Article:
- For Keiji Kimura, the problem is small enough to fit in his pocket and just heavy enough to weigh on his mind. Kimura is a senior VP at Sony headquarters in Tokyo, and the problem in question is Apple’s iPod, the snappy little music player that’s revolutionizing consumer electronics the way Sony’s Walkman did some 20 years ago. By rights, Sony should own the portable player business. The company’s first hit product, back in the ’50s, was the transistor radio, the tinny-sounding invention that took rock and roll out of the house and away from the parents and allowed the whole Elvis thing to happen. A quarter-century later, the Walkman enabled the kids of the ’70s to take their tapes and tune out the world. But the 21st-century Walkman doesn’t bother with tapes or CDs or minidiscs; it stores hundreds of hours of music on its own hard drive. And it sports an Apple logo.
“It’s a good product,” Kimura says of the iPod. “It’s exciting. I am positive the hard disk is a key device that will change our lifestyle.”
A broad-shouldered man with a shock of thick black hair and a ready smile, Kimura is in charge of nearly every Sony device that’s portable, from laptops and handhelds to Handycams and Walkmans. And he’s right: When the average consumer has a hard disk not just in the PC but in the set-top box and in half a dozen other gizmos – all connected by wireless networks that zap their contents painlessly from one to another – life will be richer. In fact, this is the vision his boss, Sony president Kunitake Ando, laid out more than a year ago as the company’s core strategy.
Ando wants nothing less than for Sony to reinvent itself. But that will never happen as long as the company is frozen by its fear of piracy. Sony’s digital Walkman device is a good example. Where the iPod simply lets you sync its contents with the music collection on your personal computer, Walkman users are hamstrung by laborious “check-in/check-out” procedures designed to block illicit file-sharing. And a Walkman with a hard drive? Not likely, since Sony’s copy-protection mechanisms don’t allow music to be transferred from one hard drive to another – not an issue with the iPod. “We do not have any plans for such a product,” says Kimura, the smile fading. “But we are studying it.”
….As an electronics company, Sony makes some of the coolest gadgets on the planet, even without an iPod. In its last fiscal year, it sold a staggering 56 million of them: 19 million Walkmans, 6 million stereos, 10 million television sets, 5 million video players, 4 million PCs, 4 million computer screens, 5 million camcorders, 3 million digital cameras – some $36 billion worth in all. Year after year, it beats out the likes of Ford and Coca-Cola to top the Harris Poll of brands Americans consider the best. “Wow-type products – that’s Sony,” Ando exclaims, waving his arms as he sits perched on the edge of his chair in a mammoth conference room. “I call it the power of hardware.”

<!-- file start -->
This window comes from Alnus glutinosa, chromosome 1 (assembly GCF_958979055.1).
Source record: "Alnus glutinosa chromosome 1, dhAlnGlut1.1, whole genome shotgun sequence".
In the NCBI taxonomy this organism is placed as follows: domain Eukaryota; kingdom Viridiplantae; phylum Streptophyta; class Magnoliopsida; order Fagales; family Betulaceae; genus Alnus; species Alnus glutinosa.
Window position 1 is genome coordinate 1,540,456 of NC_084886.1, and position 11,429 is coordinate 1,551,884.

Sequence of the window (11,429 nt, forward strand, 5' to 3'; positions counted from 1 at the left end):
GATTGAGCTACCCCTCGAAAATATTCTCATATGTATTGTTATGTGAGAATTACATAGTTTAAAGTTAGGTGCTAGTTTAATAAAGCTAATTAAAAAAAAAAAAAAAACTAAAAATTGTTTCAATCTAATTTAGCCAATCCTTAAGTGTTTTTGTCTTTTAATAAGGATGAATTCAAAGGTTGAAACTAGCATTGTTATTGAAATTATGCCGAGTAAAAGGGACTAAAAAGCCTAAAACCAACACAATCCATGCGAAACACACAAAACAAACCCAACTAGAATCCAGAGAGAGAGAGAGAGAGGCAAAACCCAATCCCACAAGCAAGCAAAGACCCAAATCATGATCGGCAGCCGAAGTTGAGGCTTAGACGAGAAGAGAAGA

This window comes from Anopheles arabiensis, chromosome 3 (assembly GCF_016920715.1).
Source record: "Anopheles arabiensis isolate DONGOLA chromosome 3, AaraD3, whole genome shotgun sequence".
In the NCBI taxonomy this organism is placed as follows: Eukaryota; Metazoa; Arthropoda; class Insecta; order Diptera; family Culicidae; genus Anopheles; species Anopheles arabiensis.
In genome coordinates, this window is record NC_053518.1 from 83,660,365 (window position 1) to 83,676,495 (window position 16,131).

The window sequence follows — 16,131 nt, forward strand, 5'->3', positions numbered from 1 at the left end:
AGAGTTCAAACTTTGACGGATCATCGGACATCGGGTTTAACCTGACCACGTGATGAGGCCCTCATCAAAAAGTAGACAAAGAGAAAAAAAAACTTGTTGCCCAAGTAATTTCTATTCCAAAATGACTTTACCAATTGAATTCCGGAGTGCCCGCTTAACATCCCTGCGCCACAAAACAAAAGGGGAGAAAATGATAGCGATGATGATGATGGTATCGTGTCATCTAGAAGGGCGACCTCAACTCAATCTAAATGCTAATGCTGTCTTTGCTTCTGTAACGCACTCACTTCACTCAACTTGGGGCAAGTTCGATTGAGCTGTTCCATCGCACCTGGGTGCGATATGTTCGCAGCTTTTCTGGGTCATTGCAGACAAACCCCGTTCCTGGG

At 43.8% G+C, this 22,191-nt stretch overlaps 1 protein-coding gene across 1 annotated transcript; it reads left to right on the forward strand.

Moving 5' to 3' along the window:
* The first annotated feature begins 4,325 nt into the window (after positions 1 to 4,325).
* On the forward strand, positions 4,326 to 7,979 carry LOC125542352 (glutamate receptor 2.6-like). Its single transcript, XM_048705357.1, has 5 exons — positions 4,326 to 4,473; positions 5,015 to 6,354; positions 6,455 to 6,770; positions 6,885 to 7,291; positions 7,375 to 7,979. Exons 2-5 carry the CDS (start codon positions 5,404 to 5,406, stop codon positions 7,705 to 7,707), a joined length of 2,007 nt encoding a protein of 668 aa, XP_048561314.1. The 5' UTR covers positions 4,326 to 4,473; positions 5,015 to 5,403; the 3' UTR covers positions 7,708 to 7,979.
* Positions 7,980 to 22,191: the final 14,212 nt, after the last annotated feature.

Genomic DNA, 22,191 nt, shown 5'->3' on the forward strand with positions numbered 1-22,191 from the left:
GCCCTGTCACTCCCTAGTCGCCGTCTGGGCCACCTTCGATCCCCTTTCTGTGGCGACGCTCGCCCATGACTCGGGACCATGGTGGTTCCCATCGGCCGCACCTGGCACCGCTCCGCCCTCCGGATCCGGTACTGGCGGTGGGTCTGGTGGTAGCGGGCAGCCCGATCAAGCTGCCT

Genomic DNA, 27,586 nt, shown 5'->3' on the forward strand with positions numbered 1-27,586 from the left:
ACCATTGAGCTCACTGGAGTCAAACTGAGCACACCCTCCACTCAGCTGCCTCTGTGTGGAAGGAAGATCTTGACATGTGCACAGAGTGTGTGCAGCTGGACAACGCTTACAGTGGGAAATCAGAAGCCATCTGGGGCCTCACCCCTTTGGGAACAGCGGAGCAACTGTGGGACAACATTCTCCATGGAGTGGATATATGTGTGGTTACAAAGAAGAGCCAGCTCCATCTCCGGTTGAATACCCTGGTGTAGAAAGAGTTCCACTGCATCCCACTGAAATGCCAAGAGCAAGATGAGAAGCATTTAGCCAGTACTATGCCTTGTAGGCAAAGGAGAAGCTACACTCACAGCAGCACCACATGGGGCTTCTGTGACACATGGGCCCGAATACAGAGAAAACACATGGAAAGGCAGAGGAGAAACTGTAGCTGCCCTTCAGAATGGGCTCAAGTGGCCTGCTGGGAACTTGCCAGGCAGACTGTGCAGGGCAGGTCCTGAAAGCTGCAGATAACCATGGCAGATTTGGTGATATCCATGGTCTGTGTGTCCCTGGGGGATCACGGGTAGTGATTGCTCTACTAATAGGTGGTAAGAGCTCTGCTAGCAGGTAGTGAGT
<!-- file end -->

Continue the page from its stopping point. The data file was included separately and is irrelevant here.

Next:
The problem of hardware is more like it, because for all this, Sony lost money on the stuff. Japan’s consumer electronics giants are being squeezed by upstarts in China, Taiwan, and Korea, where manufacturing costs are far cheaper. Without entertainment, which provided 30 percent of the company’s revenue and nearly all its profits, Sony would be as bad off as Matsushita, NEC, and Toshiba, its traditional Japanese rivals. “The big dinosaurs are struggling to survive,” Ando admits. “And Sony is one of them, of course.”
On the entertainment side, Sony is one of seven global media conglomerates that dominate the industry. The weakest link is its New York-based music arm, where sales are dropping despite hits from Jennifer Lopez, Shakira, Bruce Springsteen, and the Dixie Chicks. (A separate Japanese label is doing slightly better.) Sony Pictures is Hollywood’s hottest studio, producing blockbusters like Spider-Man and Men in Black II along with some of America’s top soap operas, popular sitcoms in Germany, and hit movies in China. And Sony’s PlayStation unit, located in Tokyo, is the undisputed king of videogames, leading the industry in sales of game consoles and software despite a determined onslaught from Microsoft.
The story is full of bizarre internal contradictions (within Sony, not the story) and struggles to make it all sync up, or not as the case may be:
- Idei’s ultimate goal is more distant and more radical: the dematerialization of Sony and its products. Instead of boxes stuffed with electronics, Sony will sell screens. Instead of CDs, Sony will sell sound. Ken Kutaragi, the creator of Sony’s PlayStation, has made a deal with IBM and Toshiba to develop a “supercomputer on a chip” that can power network servers, pumping games with stunning 3-D graphics to Sony devices no bigger than a wristwatch. This is the future Idei envisions: invisible, interactive networks that bring sound and light to almost any nearby surface. Sony networks, Sony sound and light, Sony surfaces. If only it didn’t depend on a bunch of music men who’ve yet to wean themselves from shiny plastic discs.